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THE IPM PHILOSOPHY AND THE CHALLENGES OF THE UPLAND- LOELAND CONTINUUM OF RICE ECOLOGIES K.P. SIBUGA Sokoine University of Agriculture Department of Crop.

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Presentation on theme: "THE IPM PHILOSOPHY AND THE CHALLENGES OF THE UPLAND- LOELAND CONTINUUM OF RICE ECOLOGIES K.P. SIBUGA Sokoine University of Agriculture Department of Crop."— Presentation transcript:

1 THE IPM PHILOSOPHY AND THE CHALLENGES OF THE UPLAND- LOELAND CONTINUUM OF RICE ECOLOGIES K.P. SIBUGA Sokoine University of Agriculture Department of Crop Science and Production Morogoro, Tanzania Africa Rice Congress 31 July – 4 th August, Dar es Salaam, Tanzania

2 Outline Introduction Rice production ecologies General overview Production constraints Pests The IPM philosophy Conceptual framework for IPM Challenges Opportunities The way forward

3 Introduction The rice continuum - Five main ecosystems in Africa Upland dominant (55%) cf. 11% for irrigated Implications on productivity Implications on pests (eg weeds)

4 Rice in Africa: Area West Africa leads the way Rice area by region (Oteng & SantAnna, 2003)

5 Rice in Africa:Volumes Rice production by region (Oteng &SantAnna, 2003) West Africa leads the way

6 Trends in rice grain yields in Africa Little change Situation likely to change in 2000s Oteng and SantAnna, 2003

7 Production constraints De Datta, 1981) Pest manag.

8 Pests – Insects, diseases, nematodes, weeds, birds, rodents contribute to yield gap type II AGM AGM damage

9 Pest variability exists in the continuum:  Occurrence (by species)  Season  Severity of damage caused  General crop management practices  Control practices

10 Pest management??? Other options exist!!

11 The IPM philosophy IPM – Utilizing all suitable techniques and methods in a compatible manner (FAO, 1967) Initially developed for high input systems to counter extensive use of pesticide (insecticides*) First developed in the USA (1960s), transferred to Asia (1970s) then Africa (1980s) Initially IPM = Integrated management of insects Current definition of PEST is more inclusive

12 Conceptual framework for IPM Pest identification Prioritize-farmer perception Control options available? Appropriate IPM combinations Apply IPM technologies M & E for effectiveness and/or modification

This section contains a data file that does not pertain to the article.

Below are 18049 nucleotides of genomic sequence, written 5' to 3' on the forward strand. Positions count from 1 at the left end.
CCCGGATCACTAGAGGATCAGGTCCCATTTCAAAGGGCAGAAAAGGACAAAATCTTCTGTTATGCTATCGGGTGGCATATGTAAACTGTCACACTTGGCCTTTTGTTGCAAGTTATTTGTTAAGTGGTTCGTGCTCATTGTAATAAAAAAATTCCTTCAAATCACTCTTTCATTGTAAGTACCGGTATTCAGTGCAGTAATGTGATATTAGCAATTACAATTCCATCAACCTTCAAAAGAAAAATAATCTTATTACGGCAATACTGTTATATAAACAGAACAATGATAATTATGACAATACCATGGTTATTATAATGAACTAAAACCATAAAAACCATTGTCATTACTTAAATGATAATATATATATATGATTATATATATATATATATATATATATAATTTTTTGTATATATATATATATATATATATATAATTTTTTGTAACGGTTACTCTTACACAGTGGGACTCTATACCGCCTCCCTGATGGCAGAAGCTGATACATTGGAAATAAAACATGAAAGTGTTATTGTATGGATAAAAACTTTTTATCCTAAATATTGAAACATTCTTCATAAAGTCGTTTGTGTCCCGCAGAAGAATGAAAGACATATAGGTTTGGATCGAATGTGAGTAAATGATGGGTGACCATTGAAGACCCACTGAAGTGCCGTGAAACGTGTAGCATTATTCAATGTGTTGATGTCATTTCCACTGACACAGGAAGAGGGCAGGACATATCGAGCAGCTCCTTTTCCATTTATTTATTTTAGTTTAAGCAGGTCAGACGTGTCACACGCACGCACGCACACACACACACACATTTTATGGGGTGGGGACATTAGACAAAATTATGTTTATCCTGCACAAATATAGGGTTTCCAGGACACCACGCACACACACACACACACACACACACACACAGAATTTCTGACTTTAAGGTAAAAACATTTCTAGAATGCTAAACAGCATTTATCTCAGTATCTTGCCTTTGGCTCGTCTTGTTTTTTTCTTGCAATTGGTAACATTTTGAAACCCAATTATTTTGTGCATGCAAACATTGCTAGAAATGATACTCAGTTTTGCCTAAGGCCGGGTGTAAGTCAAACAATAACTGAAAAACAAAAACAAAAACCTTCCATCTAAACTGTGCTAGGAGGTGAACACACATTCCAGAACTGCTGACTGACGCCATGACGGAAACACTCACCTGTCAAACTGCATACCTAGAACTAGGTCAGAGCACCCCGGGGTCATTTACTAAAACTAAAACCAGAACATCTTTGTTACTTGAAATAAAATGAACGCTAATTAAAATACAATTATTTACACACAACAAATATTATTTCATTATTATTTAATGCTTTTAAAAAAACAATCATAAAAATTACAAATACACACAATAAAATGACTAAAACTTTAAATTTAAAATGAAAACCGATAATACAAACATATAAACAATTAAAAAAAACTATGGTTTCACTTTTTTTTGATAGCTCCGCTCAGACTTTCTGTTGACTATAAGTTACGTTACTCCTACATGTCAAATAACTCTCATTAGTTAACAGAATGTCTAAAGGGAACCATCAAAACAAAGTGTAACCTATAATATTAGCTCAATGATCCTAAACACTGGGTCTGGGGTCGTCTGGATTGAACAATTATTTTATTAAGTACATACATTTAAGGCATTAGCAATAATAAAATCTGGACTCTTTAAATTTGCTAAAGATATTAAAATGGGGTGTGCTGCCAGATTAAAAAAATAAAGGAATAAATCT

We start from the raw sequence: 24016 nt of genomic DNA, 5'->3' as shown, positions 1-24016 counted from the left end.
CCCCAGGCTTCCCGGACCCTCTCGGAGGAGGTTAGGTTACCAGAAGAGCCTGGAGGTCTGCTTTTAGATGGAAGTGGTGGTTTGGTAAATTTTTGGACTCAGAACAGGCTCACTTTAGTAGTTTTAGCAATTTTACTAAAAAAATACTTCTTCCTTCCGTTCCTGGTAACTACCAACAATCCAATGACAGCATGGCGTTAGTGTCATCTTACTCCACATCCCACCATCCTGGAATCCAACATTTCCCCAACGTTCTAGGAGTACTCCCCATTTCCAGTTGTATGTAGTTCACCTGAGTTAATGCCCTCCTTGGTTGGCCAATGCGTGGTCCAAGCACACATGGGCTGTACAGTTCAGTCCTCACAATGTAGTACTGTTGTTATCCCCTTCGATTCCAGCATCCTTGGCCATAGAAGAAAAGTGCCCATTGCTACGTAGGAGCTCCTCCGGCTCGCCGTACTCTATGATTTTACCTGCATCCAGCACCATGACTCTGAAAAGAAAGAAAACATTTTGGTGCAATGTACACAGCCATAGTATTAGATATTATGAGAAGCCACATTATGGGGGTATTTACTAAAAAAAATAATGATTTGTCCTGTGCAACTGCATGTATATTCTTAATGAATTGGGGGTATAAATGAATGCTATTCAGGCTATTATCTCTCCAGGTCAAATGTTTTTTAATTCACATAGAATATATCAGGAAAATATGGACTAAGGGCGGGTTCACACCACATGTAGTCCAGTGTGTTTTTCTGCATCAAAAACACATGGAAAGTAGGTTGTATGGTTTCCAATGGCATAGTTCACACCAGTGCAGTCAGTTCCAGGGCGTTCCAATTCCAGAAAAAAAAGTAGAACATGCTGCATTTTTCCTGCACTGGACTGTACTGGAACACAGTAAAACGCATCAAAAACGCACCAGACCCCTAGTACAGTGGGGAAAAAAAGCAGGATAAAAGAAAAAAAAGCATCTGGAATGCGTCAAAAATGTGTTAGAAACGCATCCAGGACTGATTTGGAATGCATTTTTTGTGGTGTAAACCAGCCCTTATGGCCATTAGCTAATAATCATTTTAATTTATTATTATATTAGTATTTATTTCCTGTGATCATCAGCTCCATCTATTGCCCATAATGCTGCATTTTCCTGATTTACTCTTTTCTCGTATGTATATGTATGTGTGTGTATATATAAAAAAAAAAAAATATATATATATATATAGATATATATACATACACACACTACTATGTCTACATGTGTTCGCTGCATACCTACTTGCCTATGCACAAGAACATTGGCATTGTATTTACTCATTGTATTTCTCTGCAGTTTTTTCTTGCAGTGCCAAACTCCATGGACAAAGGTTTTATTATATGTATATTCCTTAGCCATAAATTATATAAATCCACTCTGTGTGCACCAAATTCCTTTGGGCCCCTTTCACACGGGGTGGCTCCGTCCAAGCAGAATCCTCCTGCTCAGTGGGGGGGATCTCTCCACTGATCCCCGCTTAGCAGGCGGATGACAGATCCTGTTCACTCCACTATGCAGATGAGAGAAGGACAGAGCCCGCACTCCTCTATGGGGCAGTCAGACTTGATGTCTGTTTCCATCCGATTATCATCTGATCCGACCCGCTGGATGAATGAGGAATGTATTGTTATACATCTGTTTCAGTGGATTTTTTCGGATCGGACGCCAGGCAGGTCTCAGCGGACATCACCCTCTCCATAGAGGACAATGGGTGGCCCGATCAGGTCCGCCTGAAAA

13 What should constitute an effective IPM strategy for rice Deliberate efforts to minimize pest occurrence (crop management) Rational use of pesticides (if absolutely necessary) IPM packages for specific situations (No universal IPM prescriptions!)

14 The challenges Reliable inventories for cause & effects of pests down the continuum RESOURCES Defined IPM goals for specific ecosystems Farmers/E able to recognize pests/symptoms (training) Technology options within farmers’ reach/capability User-friendly decision making tools developed and disseminated to relevant stakeholders

15 The opportunities 1. IPM is widely endorsed as official philosophy by governments, researchers, NGOs’ donor agencies in SAA (Orr, 2003) Resources required to turn policies into activities: - human - financial - physical

16 The opportunities 2. Change in farmers’ attitude towards commercialization of rice Eager to share/learn new ideas Participatory learning and tech. Dev. (FFS model) HH labour available(?)

17 The opportunities 3.Tougher regulations on pesticides Concerns on E & NRM ( soil, water, beneficials ) High pesticide prices

18 The opportunities 4. Organization and partnership: WARDA, ECARRN, NARS, Universities, NGOs, Farmers NERICAs – a breakthrough vs pests?

19 Can IPM contribute to the ‘African Green Revolution’ – Way forward –Bottom up – based on real pressing pest problems as per farmer perception – Science led IPM through partnership (Incorporating molecular techniques) –Participatory – making use of farmers’ IK (where appropriate)

20 Research Communication Food for future Africans IPM as part and parcel of ICM

21 Acknowledgement WARDA ECARRN GoT (MAFC) SUA

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